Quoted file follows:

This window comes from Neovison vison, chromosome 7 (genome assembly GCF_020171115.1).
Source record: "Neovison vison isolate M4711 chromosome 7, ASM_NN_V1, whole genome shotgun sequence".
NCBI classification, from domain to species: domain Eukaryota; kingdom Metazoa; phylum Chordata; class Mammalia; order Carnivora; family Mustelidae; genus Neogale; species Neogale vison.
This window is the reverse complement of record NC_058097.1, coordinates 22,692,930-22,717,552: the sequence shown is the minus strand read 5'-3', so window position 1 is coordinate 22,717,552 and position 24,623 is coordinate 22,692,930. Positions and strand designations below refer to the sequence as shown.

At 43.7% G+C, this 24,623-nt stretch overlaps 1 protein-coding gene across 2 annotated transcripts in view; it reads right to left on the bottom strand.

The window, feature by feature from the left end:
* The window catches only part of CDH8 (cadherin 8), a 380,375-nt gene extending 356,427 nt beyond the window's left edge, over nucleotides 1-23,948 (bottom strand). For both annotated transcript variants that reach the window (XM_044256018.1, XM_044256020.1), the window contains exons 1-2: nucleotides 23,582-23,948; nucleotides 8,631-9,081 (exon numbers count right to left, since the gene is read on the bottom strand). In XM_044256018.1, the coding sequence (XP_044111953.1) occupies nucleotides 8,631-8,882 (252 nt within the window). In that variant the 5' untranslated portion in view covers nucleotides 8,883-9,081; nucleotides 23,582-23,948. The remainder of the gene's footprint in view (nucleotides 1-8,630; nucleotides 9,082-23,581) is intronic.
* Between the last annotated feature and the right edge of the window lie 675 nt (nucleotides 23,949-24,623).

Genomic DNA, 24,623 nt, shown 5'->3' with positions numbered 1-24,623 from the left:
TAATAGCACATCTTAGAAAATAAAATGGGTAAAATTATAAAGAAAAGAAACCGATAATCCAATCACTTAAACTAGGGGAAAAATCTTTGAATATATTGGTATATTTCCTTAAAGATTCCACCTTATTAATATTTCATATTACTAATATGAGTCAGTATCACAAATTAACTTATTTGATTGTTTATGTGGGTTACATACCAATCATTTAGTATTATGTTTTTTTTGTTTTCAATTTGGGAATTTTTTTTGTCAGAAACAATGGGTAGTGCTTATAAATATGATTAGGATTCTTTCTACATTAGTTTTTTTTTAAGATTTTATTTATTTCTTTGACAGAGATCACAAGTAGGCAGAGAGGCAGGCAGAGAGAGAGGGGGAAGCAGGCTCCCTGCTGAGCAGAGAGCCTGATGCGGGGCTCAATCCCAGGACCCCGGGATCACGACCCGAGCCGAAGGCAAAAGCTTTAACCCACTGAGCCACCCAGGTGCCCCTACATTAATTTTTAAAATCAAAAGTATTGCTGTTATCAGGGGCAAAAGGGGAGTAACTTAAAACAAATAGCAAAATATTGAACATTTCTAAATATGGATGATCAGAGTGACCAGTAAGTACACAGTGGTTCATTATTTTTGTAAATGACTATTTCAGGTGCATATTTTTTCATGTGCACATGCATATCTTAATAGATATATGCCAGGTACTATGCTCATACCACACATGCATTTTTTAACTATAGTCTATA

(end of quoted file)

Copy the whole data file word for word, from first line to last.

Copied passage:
This window comes from Neovison vison, chromosome 7 (genome assembly GCF_020171115.1).
Source record: "Neovison vison isolate M4711 chromosome 7, ASM_NN_V1, whole genome shotgun sequence".
NCBI classification, from domain to species: domain Eukaryota; kingdom Metazoa; phylum Chordata; class Mammalia; order Carnivora; family Mustelidae; genus Neogale; species Neogale vison.
This window is the reverse complement of record NC_058097.1, coordinates 22,692,930-22,717,552: the sequence shown is the minus strand read 5'-3', so window position 1 is coordinate 22,717,552 and position 24,623 is coordinate 22,692,930. Positions and strand designations below refer to the sequence as shown.

At 43.7% G+C, this 24,623-nt stretch overlaps 1 protein-coding gene across 2 annotated transcripts in view; it reads right to left on the bottom strand.

The window, feature by feature from the left end:
* The window catches only part of CDH8 (cadherin 8), a 380,375-nt gene extending 356,427 nt beyond the window's left edge, over nucleotides 1-23,948 (bottom strand). For both annotated transcript variants that reach the window (XM_044256018.1, XM_044256020.1), the window contains exons 1-2: nucleotides 23,582-23,948; nucleotides 8,631-9,081 (exon numbers count right to left, since the gene is read on the bottom strand). In XM_044256018.1, the coding sequence (XP_044111953.1) occupies nucleotides 8,631-8,882 (252 nt within the window). In that variant the 5' untranslated portion in view covers nucleotides 8,883-9,081; nucleotides 23,582-23,948. The remainder of the gene's footprint in view (nucleotides 1-8,630; nucleotides 9,082-23,581) is intronic.
* Between the last annotated feature and the right edge of the window lie 675 nt (nucleotides 23,949-24,623).

Genomic DNA, 24,623 nt, shown 5'->3' with positions numbered 1-24,623 from the left:
TAATAGCACATCTTAGAAAATAAAATGGGTAAAATTATAAAGAAAAGAAACCGATAATCCAATCACTTAAACTAGGGGAAAAATCTTTGAATATATTGGTATATTTCCTTAAAGATTCCACCTTATTAATATTTCATATTACTAATATGAGTCAGTATCACAAATTAACTTATTTGATTGTTTATGTGGGTTACATACCAATCATTTAGTATTATGTTTTTTTTGTTTTCAATTTGGGAATTTTTTTTGTCAGAAACAATGGGTAGTGCTTATAAATATGATTAGGATTCTTTCTACATTAGTTTTTTTTTAAGATTTTATTTATTTCTTTGACAGAGATCACAAGTAGGCAGAGAGGCAGGCAGAGAGAGAGGGGGAAGCAGGCTCCCTGCTGAGCAGAGAGCCTGATGCGGGGCTCAATCCCAGGACCCCGGGATCACGACCCGAGCCGAAGGCAAAAGCTTTAACCCACTGAGCCACCCAGGTGCCCCTACATTAATTTTTAAAATCAAAAGTATTGCTGTTATCAGGGGCAAAAGGGGAGTAACTTAAAACAAATAGCAAAATATTGAACATTTCTAAATATGGATGATCAGAGTGACCAGTAAGTACACAGTGGTTCATTATTTTTGTAAATGACTATTTCAGGTGCATATTTTTTCATGTGCACATGCATATCTTAATAGATATATGCCAGGTACTATGCTCATACCACACATGCATTTTTTAACTATAGTCTATA